Fight Infection With These Immune-Boosting Secrets

For those with rheumatoid arthritis, getting sick may be a cause for concern. Here’s how to boost your immune system and fend off illness. 

By
Kathleen Engel

Banish the word diet! 
Many folks are tempted to lose weight quickly before the holidays as a preemptive strike. But bouncing on and off diets is a bad idea. According to a study in the Journal of the American Dietetic Association, yo-yo dieting—losing weight, then regaining it, then starting yet another diet—weakens your immune system. A better idea? Get honest about your food intake by writing it down and noticing the times when you eat “mindlessly” or when you’re not hungry. 
Why it works: Maintaining a stable weight is linked with higher natural killer cell activity—which means they’re more effective at destroying cells infected with viruses and bacteria. And studies show the simple act of recording what and when you eat can encourage gradual—yet permanent—changes in eating habits.

Get out and mingle. 
Spend some time with people you enjoy—or in activities with others that you find rewarding. “Studies show that the more positive social interactions you have, the healthier you are,” says Dr. Sternberg. You can also get the same benefit by volunteering (try volunteermatch.org for ideas). The key, says Dr. Sternberg, is to balance time alone and time spent with others. You’ll know you’ve had enough “me time” if you start feeling bored or lonely.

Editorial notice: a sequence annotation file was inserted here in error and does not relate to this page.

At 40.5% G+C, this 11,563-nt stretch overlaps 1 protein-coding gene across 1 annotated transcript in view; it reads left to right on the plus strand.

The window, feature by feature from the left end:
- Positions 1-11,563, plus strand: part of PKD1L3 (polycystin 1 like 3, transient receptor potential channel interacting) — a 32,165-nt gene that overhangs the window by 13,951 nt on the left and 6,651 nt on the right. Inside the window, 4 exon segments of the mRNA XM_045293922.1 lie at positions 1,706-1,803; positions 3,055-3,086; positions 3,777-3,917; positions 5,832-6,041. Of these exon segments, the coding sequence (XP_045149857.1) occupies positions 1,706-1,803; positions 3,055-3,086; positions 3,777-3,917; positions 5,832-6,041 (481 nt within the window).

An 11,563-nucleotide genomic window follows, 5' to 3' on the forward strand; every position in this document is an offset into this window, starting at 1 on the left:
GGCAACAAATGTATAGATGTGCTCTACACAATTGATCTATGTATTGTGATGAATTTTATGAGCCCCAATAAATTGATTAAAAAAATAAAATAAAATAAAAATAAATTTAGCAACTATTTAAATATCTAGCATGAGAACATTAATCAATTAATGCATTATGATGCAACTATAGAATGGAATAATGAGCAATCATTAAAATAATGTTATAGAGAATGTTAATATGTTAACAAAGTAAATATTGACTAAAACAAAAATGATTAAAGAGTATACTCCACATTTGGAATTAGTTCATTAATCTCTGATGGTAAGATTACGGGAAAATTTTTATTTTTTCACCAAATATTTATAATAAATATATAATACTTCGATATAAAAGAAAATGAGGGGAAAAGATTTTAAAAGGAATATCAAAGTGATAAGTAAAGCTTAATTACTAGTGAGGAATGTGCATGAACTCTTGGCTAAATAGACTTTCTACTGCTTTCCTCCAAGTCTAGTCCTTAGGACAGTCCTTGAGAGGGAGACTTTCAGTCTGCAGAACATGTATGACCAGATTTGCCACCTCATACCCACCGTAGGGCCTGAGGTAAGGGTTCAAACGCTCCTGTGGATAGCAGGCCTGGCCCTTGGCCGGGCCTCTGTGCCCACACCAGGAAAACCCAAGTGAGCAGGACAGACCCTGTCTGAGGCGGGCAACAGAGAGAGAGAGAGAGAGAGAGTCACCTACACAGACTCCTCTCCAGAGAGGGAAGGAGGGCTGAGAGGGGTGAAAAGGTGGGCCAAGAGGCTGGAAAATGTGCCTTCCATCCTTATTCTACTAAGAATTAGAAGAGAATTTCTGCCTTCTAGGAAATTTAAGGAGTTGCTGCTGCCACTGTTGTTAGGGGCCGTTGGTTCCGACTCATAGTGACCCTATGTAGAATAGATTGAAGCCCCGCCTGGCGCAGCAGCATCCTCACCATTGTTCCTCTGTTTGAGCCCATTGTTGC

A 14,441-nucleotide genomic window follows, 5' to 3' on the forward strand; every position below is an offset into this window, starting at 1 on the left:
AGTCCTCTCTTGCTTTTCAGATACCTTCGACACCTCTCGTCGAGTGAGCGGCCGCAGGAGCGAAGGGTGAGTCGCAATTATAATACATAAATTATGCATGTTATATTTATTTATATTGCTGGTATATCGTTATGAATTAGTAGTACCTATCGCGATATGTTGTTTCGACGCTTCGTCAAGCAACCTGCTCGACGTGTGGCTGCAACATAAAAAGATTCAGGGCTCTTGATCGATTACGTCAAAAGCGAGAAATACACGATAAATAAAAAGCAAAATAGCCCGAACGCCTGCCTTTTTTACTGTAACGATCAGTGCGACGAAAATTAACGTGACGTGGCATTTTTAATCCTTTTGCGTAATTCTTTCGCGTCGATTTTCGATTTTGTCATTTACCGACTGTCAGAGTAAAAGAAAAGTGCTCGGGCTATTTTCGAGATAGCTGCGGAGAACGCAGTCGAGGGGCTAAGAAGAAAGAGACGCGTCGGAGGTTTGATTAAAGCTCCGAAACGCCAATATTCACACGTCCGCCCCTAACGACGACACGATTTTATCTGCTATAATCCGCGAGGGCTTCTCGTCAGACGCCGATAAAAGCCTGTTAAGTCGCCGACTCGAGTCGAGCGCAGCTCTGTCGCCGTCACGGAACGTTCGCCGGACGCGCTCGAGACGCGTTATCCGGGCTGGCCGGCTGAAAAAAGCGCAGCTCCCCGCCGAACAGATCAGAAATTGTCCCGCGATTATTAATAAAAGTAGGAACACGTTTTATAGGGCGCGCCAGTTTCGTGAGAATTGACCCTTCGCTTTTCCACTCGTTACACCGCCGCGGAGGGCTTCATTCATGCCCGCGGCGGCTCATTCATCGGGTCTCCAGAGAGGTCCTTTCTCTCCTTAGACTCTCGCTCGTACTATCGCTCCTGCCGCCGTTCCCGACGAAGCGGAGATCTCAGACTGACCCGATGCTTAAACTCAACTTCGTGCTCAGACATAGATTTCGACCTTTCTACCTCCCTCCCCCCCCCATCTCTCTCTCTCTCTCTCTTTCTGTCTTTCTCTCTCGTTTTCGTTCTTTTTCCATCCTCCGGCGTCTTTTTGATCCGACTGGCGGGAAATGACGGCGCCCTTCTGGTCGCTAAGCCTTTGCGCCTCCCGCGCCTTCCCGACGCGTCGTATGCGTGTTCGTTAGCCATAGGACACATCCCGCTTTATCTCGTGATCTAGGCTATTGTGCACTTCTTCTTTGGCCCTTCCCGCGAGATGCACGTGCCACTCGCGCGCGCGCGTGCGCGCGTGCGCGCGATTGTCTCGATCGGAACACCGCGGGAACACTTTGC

Why it works: The good feelings you enjoy from being with others cause a flood of nerve chemicals and brain hormones that stimulate the immune system to speed healing. Feeling isolated, on the other hand, can hamper your immunity by increasing levels of the stress hormone cortisol, says Dr. Sternberg. She also notes that showing compassion toward others triggers a release of hormones that fight infection.

Bask in the light
Taking in more bright light—whether outdoors or indoors—can boost your sense of well-being and your immune system. Shoot for getting 20 minutes of sunlight on most days of the week. If you can’t get outside much, consider using an indoor light box that provides full-spectrum light, which mimics the effects of sunshine (just do a web search using the term light box therapy)
Mood bonus: Morning bright light exposure can help ward off the winter blues, too.
Why it works: “There are two ways light can help,” says Dr. Sternberg. “Being in sunlight or full-spectrum light boosts mood and lowers stress. And anything you can do to reduce the stress response will enhance the strength of the immune system.” Additionally, when sunlight hits the skin, the body produces vitamin D, a nutrient that helps the immune system tame inflammation and speed healing.

Published
April 2013